One of the first nice watches I ever bought certainly the first with an in-house movement was a Zenith. At the time it felt like I was buying into true quality with some real history attached to it. When it didn’t fly completely under the radar which was just fine by me it inspired plenty of questions from friends, mostly about the defunct American television manufacturer Zenith Radio Corporation (which fun fact owned Zenith Watches for a time in the 1970s).
I imagine many people out there have a soft spot for the Zenith El Primero. Flipping over a modern watch with this movement inside takes you back to an earlier time. It’s clearly an old machine, and not necessarily a very fancy one: the name asserts primacy among automatic chronographs in order, if not in rank. For years the El Primero has been regarded as a serviceable movement that, in addition to being one of the first three automatic chronos in 1969, rocked the industry with a higher-than-average frequency of 36,000 vph. And heck, it was good enough for Rolex’s Daytona for all those years, even if the Crown did recalibrate it, scaling the frequency down to a more manageable 28,800 vph.
Years after buying my own Zenith Captain Winsor, which paired an annual calendar module (developed bythis guy) with the El Primero, I had the chance to visit Zenith and see the mid-20th-century stamping machines still used to form many of the parts for this workhorse movement, which straddles an unusual place at the crossroads of watchmaking history and current production.
The tale of how the tooling for the El Primero was stashed in an attic by the late Charles Vermot, a rogue employee who refused to follow corporate orders that would have spelled the death of this caliber, and Zenith itself, is one of the great stories in horology. HODINKEE wrote about it here.
These sentiments and memories flooded back when Jack handed me an El Primero 38 mm for my first Hands On review over here at HODINKEE. Taking the watch up I felt its weight, noted the beveling on the edges of the case, and inspected the recessed chronograph totalizers and applied indices on its dial. I noted the folding clasp attached to its lined alligator strap, as well as the price tag of $6,700. The Zenith El Primero 38 is a contemporary luxury watch crafted for watch collectors who like the idea of old good things but want something new. There are plenty of watches being sold today from a handful of horological marques that fulfill this mission, but hardly any who do it with a movement whose initial production dates from 1960s, or with a case in the original, sub-40mm diameter. Of the original three self-winding chronographs that debuted in 1969 (the others being the Seiko 6139 and the Caliber 11) only the El Primero remains in production.
Speaking of the case, it’s quite nice. That aforementioned beveling along the lugs and mixture of polished and matte surfaces suggests a level of quality, and attention to detail, that isn’t necessarily as apparent in the original El Primero of 1969, which wasn’t really even marketed as a luxury item. The piston pushers feature a prominent ribbing around them, yet somehow appear slightly out of proportion with relation to the crown, which extends out a hair further than the pushers even when it isn’t extended. The harmony of the proportions on the see-through caseback is excellent. There is absolutely no need for an obtrusive (and quite frankly ugly) spacer when you put a movement in a case the size it was designed for. Still, with the extra-thick sapphire crystal placed over the dial to give us the feeling of 60s-era plexiglass, the total thickness of this watch swells to 12.45 mm, which, for me, feels too bloated for a 38 mm watch. But I cavil. This is well-executed design.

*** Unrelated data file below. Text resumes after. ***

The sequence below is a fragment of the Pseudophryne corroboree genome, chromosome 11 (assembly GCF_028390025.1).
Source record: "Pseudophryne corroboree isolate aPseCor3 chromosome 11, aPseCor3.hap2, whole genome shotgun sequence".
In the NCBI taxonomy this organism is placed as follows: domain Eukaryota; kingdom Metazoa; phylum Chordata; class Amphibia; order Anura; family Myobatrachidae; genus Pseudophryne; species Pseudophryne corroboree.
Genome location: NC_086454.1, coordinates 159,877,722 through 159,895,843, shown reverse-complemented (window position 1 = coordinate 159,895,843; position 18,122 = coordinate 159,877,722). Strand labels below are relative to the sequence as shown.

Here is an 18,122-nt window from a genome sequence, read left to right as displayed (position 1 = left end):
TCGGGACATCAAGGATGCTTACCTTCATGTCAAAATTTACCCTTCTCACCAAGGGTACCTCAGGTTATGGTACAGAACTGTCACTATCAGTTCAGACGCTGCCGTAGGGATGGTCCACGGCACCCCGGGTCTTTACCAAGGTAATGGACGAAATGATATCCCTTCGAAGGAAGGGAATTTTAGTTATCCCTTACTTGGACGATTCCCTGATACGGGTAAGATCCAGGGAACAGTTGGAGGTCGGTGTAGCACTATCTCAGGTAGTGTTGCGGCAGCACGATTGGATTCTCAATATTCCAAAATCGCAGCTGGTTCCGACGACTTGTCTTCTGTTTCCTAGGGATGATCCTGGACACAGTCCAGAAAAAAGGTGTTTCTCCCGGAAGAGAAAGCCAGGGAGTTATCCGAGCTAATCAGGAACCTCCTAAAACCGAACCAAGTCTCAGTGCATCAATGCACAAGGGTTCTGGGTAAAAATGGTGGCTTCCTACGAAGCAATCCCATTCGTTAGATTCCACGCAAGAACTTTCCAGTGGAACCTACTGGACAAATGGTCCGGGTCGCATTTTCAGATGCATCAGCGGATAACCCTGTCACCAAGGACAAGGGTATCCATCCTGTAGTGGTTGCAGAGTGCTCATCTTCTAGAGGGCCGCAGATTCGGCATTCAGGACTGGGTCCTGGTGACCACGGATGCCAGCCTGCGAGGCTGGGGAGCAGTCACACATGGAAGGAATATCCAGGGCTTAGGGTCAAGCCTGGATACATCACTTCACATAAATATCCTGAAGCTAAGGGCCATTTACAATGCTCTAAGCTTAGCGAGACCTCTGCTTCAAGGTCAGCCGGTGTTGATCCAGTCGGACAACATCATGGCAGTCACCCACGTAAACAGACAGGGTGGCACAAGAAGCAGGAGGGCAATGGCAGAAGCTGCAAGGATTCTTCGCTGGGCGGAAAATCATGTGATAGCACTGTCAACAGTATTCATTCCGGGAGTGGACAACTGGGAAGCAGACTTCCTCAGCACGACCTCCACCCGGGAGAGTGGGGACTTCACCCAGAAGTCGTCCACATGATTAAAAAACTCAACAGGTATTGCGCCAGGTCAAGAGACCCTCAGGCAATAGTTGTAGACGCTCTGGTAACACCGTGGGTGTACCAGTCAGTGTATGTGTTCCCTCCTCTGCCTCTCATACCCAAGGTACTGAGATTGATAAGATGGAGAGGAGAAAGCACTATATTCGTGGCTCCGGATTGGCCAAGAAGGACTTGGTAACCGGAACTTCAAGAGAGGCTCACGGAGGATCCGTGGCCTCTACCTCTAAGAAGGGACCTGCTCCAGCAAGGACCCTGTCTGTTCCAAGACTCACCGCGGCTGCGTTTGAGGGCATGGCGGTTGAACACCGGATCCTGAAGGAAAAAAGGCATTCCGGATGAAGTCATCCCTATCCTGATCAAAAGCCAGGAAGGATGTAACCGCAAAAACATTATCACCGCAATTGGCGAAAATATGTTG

The same can be said about about the dial on this beauty, which comes in two flavors that recall the original overlapping tri-color totalizers of the first El Primero. The layout of the dial has all of the harmony of the original and doesn’t feel forced onto the center of a too-large canvas in the way that many timepieces using old movements and 40-plus-millimeter cases do.
I’ll reserve my most severe critque for the folding clasp, which added neither comfort nor functionality to my enjoyment of this watch. I am not against a folding buckle per se, but the one supplied with this watch feels out of proportion with the 38 mm case and the strap on which it comes. But if this sounds like a quibble, I suppose it is. Were I to buy a new El Primero Chronomaster 38mm for myself, my first stop would be to a strap seller for a something a little more period appropriate and comfortable.
Regarding the movement itself, what is there really to say about the El Primero that hasn’t already been said? It’s the classic column wheel chronograph that initiated the era of the automatic chrono. It compensates for a lack of physical beauty and finishing with estimable functionality and the ability to time events to within 1/10th of a second. One could certainly do a whole lot worse with $6,700 than spending it on the El Primero Chronomaster 38mm, and I would go so far as to say that owning and experiencing a watch with this important caliber is a must for every watch lover, at one point or another.
The Zenith El Primero Chronomaster 38mm: movement, Zenith El Primero Caliber 400 chronograph, 30 mm diameter, 5Hz, running in 31 jewels. Self-winding, minimum 50 hours power reserve. Case: steel, 38 mm x 12.45 mm, water resistant to 10 ATM. Price: $6,700 as shown. See it right here atwww.zenith-watches.com.